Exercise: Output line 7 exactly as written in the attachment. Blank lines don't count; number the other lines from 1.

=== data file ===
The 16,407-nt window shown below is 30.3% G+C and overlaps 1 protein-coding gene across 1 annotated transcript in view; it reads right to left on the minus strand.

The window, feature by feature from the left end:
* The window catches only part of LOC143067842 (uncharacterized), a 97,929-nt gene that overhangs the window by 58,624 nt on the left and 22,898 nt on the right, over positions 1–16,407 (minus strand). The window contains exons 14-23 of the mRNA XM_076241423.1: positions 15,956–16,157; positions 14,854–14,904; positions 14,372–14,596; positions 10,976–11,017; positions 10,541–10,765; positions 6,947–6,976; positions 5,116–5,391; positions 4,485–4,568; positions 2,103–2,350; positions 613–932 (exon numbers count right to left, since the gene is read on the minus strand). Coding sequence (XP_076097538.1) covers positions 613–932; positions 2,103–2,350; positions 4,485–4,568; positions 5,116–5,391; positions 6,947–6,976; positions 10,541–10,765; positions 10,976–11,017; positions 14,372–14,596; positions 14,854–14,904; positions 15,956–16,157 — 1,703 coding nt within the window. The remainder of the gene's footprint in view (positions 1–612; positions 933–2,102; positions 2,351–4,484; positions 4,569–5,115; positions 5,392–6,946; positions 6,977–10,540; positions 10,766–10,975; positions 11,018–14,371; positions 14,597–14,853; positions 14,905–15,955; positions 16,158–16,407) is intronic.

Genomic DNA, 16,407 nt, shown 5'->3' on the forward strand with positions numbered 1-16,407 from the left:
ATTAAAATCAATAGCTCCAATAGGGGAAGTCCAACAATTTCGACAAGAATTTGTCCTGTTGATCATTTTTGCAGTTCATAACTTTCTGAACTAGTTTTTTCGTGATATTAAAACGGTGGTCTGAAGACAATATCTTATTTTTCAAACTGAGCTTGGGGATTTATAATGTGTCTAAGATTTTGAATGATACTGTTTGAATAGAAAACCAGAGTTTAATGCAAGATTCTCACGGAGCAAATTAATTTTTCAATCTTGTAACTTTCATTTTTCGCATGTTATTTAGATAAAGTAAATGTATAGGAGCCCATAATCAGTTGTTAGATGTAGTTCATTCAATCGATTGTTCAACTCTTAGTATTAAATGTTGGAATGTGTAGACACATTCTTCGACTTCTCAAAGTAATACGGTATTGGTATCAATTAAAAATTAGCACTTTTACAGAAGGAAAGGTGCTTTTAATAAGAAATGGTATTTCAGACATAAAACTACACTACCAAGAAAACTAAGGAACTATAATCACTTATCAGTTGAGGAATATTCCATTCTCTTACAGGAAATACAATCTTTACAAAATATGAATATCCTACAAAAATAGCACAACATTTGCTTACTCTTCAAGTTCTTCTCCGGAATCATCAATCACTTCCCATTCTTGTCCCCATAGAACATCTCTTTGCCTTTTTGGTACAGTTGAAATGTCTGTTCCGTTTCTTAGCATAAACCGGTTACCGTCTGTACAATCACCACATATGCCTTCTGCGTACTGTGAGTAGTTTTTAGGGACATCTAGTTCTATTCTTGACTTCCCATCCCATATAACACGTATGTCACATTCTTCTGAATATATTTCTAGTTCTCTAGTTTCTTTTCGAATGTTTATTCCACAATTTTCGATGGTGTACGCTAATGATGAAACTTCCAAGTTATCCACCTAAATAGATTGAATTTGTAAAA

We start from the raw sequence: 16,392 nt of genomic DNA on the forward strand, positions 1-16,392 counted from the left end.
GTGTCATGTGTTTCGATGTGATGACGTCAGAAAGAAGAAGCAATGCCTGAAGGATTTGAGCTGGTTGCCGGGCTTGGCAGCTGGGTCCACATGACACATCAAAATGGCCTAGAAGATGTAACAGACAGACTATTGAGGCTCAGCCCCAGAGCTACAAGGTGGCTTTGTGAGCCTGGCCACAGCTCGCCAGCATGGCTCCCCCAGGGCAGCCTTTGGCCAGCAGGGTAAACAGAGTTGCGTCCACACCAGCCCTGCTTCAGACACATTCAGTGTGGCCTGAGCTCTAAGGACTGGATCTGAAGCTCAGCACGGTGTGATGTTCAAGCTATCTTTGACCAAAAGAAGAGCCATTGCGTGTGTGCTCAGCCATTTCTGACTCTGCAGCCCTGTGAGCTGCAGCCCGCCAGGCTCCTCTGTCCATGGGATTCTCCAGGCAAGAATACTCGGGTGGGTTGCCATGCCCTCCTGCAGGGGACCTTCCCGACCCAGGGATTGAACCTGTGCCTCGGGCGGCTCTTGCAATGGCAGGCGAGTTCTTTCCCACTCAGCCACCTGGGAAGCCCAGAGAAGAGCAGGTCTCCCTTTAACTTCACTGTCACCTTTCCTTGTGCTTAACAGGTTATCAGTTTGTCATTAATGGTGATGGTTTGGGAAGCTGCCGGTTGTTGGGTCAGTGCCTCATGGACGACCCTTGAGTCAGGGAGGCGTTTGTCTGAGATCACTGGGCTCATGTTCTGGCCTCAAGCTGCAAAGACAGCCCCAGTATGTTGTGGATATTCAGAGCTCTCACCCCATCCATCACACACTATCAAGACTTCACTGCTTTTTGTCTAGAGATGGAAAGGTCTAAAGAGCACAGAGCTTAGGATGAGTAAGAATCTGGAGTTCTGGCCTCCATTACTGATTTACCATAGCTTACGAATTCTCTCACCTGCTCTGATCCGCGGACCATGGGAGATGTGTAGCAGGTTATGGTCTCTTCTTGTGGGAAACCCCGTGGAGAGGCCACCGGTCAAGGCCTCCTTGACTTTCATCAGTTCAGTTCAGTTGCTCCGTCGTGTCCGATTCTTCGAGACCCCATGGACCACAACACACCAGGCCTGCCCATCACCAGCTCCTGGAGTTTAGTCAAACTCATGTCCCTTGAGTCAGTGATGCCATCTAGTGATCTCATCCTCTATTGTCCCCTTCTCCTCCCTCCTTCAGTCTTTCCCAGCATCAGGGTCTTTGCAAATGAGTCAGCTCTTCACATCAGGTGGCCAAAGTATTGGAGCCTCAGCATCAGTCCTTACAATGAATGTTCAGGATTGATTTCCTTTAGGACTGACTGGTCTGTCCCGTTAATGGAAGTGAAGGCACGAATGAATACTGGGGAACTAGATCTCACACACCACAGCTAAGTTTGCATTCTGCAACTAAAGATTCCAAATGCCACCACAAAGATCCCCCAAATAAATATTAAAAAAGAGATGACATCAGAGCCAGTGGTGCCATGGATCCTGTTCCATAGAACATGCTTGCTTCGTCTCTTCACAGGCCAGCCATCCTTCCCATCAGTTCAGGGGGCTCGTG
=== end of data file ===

GTGTCATGTGTTTCGATGTGATGACGTCAGAAAGAAGAAGCAATGCCTGAAGGATTTGAGCTGGTTGCCGGGCTTGGCAGCTGGGTCCACATGACACATCAAAATGGCCTAGAAGATGTAACAGACAGACTATTGAGGCTCAGCCCCAGAGCTACAAGGTGGCTTTGTGAGCCTGGCCACAGCTCGCCAGCATGGCTCCCCCAGGGCAGCCTTTGGCCAGCAGGGTAAACAGAGTTGCGTCCACACCAGCCCTGCTTCAGACACATTCAGTGTGGCCTGAGCTCTAAGGACTGGATCTGAAGCTCAGCACGGTGTGATGTTCAAGCTATCTTTGACCAAAAGAAGAGCCATTGCGTGTGTGCTCAGCCATTTCTGACTCTGCAGCCCTGTGAGCTGCAGCCCGCCAGGCTCCTCTGTCCATGGGATTCTCCAGGCAAGAATACTCGGGTGGGTTGCCATGCCCTCCTGCAGGGGACCTTCCCGACCCAGGGATTGAACCTGTGCCTCGGGCGGCTCTTGCAATGGCAGGCGAGTTCTTTCCCACTCAGCCACCTGGGAAGCCCAGAGAAGAGCAGGTCTCCCTTTAACTTCACTGTCACCTTTCCTTGTGCTTAACAGGTTATCAGTTTGTCATTAATGGTGATGGTTTGGGAAGCTGCCGGTTGTTGGGTCAGTGCCTCATGGACGACCCTTGAGTCAGGGAGGCGTTTGTCTGAGATCACTGGGCTCATGTTCTGGCCTCAAGCTGCAAAGACAGCCCCAGTATGTTGTGGATATTCAGAGCTCTCACCCCATCCATCACACACTATCAAGACTTCACTGCTTTTTGTCTAGAGATGGAAAGGTCTAAAGAGCACAGAGCTTAGGATGAGTAAGAATCTGGAGTTCTGGCCTCCATTACTGATTTACCATAGCTTACGAATTCTCTCACCTGCTCTGATCCGCGGACCATGGGAGATGTGTAGCAGGTTATGGTCTCTTCTTGTGGGAAACCCCGTGGAGAGGCCACCGGTCAAGGCCTCCTTGACTTTCATCAGTTCAGTTCAGTTGCTCCGTCGTGTCCGATTCTTCGAGACCCCATGGACCACAACACACCAGGCCTGCCCATCACCAGCTCCTGGAGTTTAGTCAAACTCATGTCCCTTGAGTCAGTGATGCCATCTAGTGATCTCATCCTCTATTGTCCCCTTCTCCTCCCTCCTTCAGTCTTTCCCAGCATCAGGGTCTTTGCAAATGAGTCAGCTCTTCACATCAGGTGGCCAAAGTATTGGAGCCTCAGCATCAGTCCTTACAATGAATGTTCAGGATTGATTTCCTTTAGGACTGACTGGTCTGTCCCGTTAATGGAAGTGAAGGCACGAATGAATACTGGGGAACTAGATCTCACACACCACAGCTAAGTTTGCATTCTGCAACTAAAGATTCCAAATGCCACCACAAAGATCCCCCAAATAAATATTAAAAAAGAGATGACATCAGAGCCAGTGGTGCCATGGATCCTGTTCCATAGAACATGCTTGCTTCGTCTCTTCACAGGCCAGCCATCCTTCCCATCAGTTCAGGGGGCTCGTG